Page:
It wasn't good enough for Wilson Valdez to simply go out to the mound and throw his heater pitch after pitch. Nope, Valdez wanted to keep the Reds on their toes, so he shook off some of the pitch calls from backup catcher Dane Sardinha. Ryan Howard got quite a kick out of this, and discussed it with us after the game.
TAMPA, Fla. -- The Pittsburgh Penguins made good on Evgeni Malkin's pledge to force Game 7 in the Eastern Conference final.
Sidney Crosby had a goal and an assist, and Phil Kessel, Kris Letang, Bryan Rust and Nick Bonino also scored Tuesday night in a 5-2 victory that evened the best-of-seven series with the Tampa Bay Lightning 3-3.
Game 7 is Thursday night, with the Penguins hoping to reach the Stanley Cup Final for the first time since 2009 and the Lightning looking to advance to the Cup Final for the second straight year.
"I just told them to embrace the moment. It's a great opportunity for us. These are the type of circumstances to where you have an opportunity to write your own story," Pittsburgh coach Mike Sullivan.
"They had a certain mindset going into this tonight: `We're going to leave it all out there and do everything we can to bring this back to Pittsburgh,'" Sullivan added. "And, certainly that's what they did."
Malkin was the most demonstrative of the players expressing confidence the Penguins could take the series back to Pittsburgh, saying he believed in himself, his teammates and that they could return home for a seventh game "for sure."
Crosby stepped up with his third game-winning goal of the series. The Penguins captain assisted on Kessel's 5-on-3 power-play goal in the opening period and later skated around Tampa Bay defenseman Anton Stralman into the clear before sending a wrist shot between goalie Andrei Vasilevskiy's legs for a 3-0 lead in the final minute of the second period.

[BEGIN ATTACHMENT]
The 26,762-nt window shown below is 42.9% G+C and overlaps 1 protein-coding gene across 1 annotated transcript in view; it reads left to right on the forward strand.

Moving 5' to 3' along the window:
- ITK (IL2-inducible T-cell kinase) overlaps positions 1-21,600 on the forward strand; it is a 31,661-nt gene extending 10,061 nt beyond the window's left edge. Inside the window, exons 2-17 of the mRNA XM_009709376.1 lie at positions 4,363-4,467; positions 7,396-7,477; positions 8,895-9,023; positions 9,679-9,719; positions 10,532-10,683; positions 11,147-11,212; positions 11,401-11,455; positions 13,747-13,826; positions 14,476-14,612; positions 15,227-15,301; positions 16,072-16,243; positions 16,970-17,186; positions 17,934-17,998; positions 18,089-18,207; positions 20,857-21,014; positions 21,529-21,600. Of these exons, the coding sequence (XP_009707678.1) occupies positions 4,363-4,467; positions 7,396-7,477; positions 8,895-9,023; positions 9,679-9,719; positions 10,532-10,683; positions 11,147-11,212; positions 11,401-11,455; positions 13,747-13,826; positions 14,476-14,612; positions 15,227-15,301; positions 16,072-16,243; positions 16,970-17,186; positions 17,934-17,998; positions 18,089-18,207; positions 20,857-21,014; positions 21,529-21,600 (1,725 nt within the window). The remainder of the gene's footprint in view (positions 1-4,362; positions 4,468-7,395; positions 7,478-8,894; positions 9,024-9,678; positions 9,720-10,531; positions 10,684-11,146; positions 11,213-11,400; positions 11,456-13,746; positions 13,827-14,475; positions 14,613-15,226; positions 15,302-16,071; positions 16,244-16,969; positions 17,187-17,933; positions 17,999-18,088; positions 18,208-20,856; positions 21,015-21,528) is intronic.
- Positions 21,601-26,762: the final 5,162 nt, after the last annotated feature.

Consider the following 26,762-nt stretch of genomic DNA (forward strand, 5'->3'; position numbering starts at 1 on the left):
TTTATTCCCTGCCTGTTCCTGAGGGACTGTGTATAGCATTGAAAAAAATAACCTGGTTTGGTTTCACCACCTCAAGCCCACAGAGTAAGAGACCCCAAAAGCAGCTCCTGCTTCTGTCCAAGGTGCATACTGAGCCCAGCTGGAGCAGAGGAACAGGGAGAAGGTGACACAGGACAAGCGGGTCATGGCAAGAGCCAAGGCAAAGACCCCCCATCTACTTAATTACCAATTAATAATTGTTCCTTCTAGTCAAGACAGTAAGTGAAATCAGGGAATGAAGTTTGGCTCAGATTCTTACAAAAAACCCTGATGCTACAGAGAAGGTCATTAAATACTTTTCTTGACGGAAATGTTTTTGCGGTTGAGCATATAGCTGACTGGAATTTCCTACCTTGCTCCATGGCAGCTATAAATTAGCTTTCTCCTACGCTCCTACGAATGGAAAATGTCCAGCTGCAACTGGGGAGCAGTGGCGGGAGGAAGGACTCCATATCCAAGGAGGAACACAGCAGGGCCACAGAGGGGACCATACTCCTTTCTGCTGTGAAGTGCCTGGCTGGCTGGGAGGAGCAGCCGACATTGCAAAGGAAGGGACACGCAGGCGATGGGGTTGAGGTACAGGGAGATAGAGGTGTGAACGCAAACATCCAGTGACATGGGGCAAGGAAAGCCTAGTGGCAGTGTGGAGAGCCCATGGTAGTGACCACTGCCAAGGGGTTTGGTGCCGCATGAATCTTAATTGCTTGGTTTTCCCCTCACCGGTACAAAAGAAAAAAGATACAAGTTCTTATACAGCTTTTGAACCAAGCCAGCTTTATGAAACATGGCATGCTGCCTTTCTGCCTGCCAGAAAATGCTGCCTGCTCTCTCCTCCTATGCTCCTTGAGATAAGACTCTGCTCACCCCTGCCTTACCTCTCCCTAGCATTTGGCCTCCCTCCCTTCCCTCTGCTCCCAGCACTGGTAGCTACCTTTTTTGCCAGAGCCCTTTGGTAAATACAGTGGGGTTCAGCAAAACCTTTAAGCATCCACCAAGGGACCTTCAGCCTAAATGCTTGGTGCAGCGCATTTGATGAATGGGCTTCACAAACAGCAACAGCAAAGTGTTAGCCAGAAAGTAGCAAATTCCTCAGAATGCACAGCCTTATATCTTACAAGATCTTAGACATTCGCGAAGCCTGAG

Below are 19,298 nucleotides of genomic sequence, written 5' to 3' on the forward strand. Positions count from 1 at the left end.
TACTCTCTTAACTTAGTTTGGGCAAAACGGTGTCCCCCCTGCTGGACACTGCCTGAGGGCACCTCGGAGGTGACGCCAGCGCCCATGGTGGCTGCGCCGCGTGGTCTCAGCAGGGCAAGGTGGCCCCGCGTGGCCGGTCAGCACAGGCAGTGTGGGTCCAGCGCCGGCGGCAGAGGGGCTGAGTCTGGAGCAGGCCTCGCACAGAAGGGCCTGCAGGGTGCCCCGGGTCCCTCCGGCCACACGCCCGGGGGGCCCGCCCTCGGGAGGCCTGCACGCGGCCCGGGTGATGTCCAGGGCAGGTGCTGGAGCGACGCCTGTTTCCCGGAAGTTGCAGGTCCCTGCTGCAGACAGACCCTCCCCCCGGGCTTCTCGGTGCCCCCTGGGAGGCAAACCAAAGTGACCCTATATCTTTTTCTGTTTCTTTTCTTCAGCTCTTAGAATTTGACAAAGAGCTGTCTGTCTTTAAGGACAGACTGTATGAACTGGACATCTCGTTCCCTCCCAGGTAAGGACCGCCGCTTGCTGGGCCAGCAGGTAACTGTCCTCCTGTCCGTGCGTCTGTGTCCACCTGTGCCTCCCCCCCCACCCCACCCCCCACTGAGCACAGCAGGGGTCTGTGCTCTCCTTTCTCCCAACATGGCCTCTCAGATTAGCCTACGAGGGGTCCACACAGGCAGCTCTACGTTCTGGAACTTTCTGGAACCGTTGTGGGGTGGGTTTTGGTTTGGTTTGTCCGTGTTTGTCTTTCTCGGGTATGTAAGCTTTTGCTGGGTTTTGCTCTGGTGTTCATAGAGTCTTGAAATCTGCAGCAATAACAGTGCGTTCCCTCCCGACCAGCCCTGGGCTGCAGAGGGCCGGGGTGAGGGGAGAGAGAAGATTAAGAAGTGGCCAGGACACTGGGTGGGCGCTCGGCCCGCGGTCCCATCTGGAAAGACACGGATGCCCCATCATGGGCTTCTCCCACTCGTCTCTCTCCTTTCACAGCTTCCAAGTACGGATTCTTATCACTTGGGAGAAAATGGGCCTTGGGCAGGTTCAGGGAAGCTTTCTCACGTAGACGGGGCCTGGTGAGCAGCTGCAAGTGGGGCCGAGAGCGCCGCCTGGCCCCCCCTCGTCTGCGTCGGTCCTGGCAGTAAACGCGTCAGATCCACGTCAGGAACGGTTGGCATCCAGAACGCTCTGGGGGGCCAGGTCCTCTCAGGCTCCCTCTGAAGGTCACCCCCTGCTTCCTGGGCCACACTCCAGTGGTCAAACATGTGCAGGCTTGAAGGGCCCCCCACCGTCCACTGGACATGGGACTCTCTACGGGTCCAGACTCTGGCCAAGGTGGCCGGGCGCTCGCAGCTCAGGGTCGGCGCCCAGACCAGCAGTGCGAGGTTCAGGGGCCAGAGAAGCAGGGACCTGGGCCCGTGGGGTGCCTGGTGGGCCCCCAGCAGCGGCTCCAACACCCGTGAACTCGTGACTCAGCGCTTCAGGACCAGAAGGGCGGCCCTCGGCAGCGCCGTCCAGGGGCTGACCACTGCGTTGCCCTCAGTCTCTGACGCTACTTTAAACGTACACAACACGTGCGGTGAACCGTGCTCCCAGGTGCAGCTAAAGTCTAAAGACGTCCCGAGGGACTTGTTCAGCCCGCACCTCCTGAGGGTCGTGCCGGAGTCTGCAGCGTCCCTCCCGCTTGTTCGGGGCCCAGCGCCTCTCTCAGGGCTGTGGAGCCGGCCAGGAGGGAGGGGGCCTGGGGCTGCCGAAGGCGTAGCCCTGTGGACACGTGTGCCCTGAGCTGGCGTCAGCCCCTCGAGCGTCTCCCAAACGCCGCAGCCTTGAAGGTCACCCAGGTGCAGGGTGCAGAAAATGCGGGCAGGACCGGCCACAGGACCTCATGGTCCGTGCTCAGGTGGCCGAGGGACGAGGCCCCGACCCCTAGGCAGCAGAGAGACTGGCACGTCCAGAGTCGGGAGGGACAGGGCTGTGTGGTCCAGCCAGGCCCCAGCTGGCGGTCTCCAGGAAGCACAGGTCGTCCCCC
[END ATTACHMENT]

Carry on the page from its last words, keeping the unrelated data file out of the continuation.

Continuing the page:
"We know the circumstances. It makes you go out there with a mindset of playing desperate," Crosby said. "I think we had confidence in the whole group. I think everyone played great.
"Everyone contributed in their own way. In a big game like this you, don't do anything special, just do your job. I think that's gotten us this far."
Rookie goaltender Matt Murray returned to the lineup after being replaced as the starter for Game 5 by Marc-Andre Fleury, but his 10th playoff victory did not come without a bit of suspense.
Brian Boyle scored twice in the third period for Tampa Bay, with one of the goals bouncing off Kessel before getting past Murray, who finished with 28 saves. The second score drew the Lightning within one goal with 7:17 remaining.
Instead of flinching, the young goalie who turns 22 on Wednesday retained his composure down the stretch to help the Penguins avoid relinquishing a third-period lead for the second straight game.
"I just think it's part of his DNA. He has a calming influence. He doesn't get rattled if he lets a goal in. He continues to compete," Sullivan said.
"That's usually an attribute that takes years to acquire. And to have it at such a young age is impressive. I think one of his biggest strengths is just his ability to stay in the moment."
Rust's breakaway goal at 17:52 of the third gave Pittsburgh breathing room, and Bonino added an empty-netter to finish it off.